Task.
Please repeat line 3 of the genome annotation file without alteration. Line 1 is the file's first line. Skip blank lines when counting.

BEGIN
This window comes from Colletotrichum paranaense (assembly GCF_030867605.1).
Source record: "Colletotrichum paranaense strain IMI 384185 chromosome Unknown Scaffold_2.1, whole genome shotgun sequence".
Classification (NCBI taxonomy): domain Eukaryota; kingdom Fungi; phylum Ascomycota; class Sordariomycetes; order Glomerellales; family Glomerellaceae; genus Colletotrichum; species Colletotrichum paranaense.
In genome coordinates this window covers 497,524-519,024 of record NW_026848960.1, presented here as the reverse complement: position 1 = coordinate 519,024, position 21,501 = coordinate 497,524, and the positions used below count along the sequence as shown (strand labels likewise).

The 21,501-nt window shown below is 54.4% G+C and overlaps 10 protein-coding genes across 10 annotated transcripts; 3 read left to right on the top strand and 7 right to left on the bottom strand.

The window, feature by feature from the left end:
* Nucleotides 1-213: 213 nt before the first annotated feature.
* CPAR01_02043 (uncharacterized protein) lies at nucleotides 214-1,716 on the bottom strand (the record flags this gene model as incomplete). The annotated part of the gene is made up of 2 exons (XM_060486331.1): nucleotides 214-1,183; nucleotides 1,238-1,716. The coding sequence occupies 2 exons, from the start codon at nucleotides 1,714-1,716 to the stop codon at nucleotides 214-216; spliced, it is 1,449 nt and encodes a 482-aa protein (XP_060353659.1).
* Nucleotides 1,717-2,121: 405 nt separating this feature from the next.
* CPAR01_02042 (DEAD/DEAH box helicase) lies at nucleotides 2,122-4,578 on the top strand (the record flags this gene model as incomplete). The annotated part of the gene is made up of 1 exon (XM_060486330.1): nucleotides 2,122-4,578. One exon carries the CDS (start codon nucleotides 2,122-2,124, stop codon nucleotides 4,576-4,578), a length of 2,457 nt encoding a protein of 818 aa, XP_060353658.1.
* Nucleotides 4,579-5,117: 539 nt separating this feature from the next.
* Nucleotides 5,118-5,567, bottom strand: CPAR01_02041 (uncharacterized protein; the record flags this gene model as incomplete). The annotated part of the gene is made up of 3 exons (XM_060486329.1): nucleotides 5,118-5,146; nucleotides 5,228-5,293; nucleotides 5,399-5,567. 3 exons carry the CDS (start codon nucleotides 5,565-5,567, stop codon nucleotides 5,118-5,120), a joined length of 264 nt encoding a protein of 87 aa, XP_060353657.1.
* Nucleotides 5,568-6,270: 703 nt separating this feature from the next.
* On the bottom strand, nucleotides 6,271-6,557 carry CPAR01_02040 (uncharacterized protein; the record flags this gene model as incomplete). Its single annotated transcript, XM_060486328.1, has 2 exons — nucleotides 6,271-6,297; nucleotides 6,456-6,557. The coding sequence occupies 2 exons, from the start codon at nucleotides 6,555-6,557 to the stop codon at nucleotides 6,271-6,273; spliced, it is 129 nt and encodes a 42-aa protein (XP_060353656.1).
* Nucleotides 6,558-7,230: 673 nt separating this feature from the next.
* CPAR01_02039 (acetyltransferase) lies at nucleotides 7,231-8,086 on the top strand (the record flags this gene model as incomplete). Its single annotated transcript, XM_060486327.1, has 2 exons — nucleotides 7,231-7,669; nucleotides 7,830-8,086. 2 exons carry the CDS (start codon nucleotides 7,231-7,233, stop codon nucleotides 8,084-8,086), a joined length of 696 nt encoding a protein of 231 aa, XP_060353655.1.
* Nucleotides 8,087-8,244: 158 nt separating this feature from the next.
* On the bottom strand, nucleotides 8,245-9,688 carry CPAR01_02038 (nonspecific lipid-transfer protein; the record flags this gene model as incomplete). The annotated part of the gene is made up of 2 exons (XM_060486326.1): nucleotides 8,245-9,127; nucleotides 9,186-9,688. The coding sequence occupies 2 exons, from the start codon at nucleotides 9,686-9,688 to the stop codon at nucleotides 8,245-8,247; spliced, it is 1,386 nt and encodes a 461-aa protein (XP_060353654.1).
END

Classification (NCBI taxonomy): domain Eukaryota; kingdom Fungi; phylum Ascomycota; class Sordariomycetes; order Glomerellales; family Glomerellaceae; genus Colletotrichum; species Colletotrichum paranaense.